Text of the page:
There are two plots in this story. The first one follows the growth and the development of Roger and Dodger from childhood to adulthood. Readers witness how the twins are raised as prodigies and the pressures that come with it; the pattern of their friendship, including all of the highs and the lows that match any other friendship; and, the development of their powers and what it means for them and those who have been observing them. The second plot follows James Reed and all of his actions over the years as all the “embodiments” of the Doctrine of Ethos develop, and what it means to him and all of his desires. Throughout the story, readers experience all of Reed’s failures and triumphs as he does everything in his power to keep his project going, while remaining one step ahead of the Alchemical Congress so that everything will come together the way he wants it to be. There are two subplots that go along with the plots at their own rate. The first is all of the events surrounding the Alchemical Congress from the council, to Reed and his “other” projects, to Erin’s actions and influences on the work and the legacy of Dr. Asphodel D. Baker and how all of her research is the catalyst of this story. Everything comes together as the story develops along with these plots. The second subplot focuses on Dr. Baker’s “research” and the lengths she went to in order to have her work “published.”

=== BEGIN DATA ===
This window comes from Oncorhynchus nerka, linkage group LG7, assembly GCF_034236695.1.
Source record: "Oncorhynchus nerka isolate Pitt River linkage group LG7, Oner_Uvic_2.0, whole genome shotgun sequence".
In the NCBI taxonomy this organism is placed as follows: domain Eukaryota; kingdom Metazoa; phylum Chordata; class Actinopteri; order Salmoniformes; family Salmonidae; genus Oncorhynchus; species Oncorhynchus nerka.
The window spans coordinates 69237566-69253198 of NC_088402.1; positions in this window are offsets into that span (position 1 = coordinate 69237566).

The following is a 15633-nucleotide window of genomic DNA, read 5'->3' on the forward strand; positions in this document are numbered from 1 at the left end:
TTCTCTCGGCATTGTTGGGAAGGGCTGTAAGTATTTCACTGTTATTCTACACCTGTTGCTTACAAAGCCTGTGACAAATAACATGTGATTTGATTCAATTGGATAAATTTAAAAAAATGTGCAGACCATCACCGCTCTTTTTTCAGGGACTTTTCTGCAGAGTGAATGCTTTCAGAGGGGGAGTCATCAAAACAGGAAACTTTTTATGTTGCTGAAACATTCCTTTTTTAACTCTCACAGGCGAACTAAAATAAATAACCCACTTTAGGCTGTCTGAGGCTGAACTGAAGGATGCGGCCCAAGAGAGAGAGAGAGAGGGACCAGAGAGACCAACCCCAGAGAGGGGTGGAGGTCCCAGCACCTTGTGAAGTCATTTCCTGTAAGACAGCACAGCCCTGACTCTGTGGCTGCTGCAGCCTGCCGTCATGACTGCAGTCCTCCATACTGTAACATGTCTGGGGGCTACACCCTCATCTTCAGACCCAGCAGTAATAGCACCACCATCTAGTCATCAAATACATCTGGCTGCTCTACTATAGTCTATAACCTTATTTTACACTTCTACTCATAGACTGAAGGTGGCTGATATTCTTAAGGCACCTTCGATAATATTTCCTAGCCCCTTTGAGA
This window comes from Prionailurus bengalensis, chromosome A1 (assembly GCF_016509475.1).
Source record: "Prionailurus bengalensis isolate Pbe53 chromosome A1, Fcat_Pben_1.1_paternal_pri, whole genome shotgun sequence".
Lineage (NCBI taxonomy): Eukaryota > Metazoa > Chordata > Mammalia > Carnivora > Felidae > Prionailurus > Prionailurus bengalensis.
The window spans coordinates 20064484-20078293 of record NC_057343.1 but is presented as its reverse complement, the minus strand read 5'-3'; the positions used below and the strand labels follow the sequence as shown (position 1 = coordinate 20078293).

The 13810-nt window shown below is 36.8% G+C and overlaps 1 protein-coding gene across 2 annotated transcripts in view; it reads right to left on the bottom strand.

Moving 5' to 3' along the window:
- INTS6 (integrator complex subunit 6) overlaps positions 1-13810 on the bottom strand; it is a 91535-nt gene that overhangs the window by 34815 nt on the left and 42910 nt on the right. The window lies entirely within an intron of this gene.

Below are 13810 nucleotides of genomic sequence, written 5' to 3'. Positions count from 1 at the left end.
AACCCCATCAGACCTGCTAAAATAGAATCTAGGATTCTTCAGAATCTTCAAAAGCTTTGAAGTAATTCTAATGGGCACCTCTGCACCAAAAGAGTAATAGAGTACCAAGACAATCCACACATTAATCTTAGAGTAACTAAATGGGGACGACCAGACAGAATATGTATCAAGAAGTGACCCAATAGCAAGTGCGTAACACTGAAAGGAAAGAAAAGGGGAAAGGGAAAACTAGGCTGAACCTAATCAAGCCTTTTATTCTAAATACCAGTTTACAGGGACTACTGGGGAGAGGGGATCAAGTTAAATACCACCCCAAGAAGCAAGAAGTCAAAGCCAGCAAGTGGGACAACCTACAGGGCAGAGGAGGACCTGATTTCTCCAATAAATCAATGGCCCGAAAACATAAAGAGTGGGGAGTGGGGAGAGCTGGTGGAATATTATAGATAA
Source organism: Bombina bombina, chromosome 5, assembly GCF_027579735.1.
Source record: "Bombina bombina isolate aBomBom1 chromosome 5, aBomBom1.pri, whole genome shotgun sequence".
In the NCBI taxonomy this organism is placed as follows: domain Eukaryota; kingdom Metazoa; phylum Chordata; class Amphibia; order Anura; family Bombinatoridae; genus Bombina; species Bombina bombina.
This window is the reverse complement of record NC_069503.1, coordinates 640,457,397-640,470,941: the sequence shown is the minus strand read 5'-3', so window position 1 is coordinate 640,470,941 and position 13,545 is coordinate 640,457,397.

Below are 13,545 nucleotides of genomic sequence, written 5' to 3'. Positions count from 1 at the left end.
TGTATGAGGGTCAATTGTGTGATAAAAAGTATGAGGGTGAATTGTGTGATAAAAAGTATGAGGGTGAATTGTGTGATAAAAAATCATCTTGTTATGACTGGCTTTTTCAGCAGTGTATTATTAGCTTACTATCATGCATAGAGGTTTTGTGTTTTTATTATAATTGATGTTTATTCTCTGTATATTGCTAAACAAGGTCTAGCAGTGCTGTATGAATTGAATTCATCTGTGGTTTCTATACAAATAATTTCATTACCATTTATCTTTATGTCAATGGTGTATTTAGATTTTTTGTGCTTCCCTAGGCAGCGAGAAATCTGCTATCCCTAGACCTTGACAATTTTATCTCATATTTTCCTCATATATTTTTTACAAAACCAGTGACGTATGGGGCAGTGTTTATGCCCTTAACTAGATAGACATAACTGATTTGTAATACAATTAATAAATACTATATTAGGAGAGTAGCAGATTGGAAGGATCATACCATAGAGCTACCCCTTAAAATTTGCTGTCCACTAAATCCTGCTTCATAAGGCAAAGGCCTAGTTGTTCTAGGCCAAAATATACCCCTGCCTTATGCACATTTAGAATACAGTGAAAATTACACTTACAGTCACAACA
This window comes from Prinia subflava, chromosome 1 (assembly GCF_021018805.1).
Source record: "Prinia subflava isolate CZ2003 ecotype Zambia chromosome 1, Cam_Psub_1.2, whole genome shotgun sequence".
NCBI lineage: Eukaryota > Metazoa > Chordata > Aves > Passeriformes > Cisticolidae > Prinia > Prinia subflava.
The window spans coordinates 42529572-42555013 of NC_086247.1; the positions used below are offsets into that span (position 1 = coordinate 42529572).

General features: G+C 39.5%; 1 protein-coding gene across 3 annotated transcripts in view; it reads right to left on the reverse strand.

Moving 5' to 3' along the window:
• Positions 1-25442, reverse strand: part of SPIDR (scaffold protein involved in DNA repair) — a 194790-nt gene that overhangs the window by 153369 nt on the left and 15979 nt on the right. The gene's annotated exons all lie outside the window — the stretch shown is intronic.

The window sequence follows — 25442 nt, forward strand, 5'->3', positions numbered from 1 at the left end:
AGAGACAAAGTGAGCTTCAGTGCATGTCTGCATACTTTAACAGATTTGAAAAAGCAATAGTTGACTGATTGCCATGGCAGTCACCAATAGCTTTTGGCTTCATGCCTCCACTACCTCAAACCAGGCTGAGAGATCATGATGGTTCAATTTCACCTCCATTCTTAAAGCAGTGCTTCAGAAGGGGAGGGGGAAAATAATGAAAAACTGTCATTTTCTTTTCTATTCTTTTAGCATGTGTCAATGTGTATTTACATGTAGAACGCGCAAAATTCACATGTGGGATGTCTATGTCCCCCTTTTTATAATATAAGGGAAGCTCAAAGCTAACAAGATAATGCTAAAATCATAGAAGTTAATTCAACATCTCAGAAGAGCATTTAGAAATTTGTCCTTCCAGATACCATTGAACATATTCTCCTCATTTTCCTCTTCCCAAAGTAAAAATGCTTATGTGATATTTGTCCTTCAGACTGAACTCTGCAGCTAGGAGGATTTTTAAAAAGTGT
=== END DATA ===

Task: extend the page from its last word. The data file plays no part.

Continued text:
The narrative is told from the points-of-view of all of the main characters using 3rd person omniscient, which allows for everything to be witnessed by the readers from their streams-of-consciousness to their flashbacks. Given the narration and the P.O.V.s, all of the characters are reliable narrators (even though they’re not reliable individuals). While the narrative has a sequence that can be followed by the readers, it can get confusing at times, especially to those who are not familiar with elements of the metaphysical genre. There are jumps in the timeline, but they don’t happen randomly; otherwise, the narrative flows at a rate that matches the development of the characters and the plot.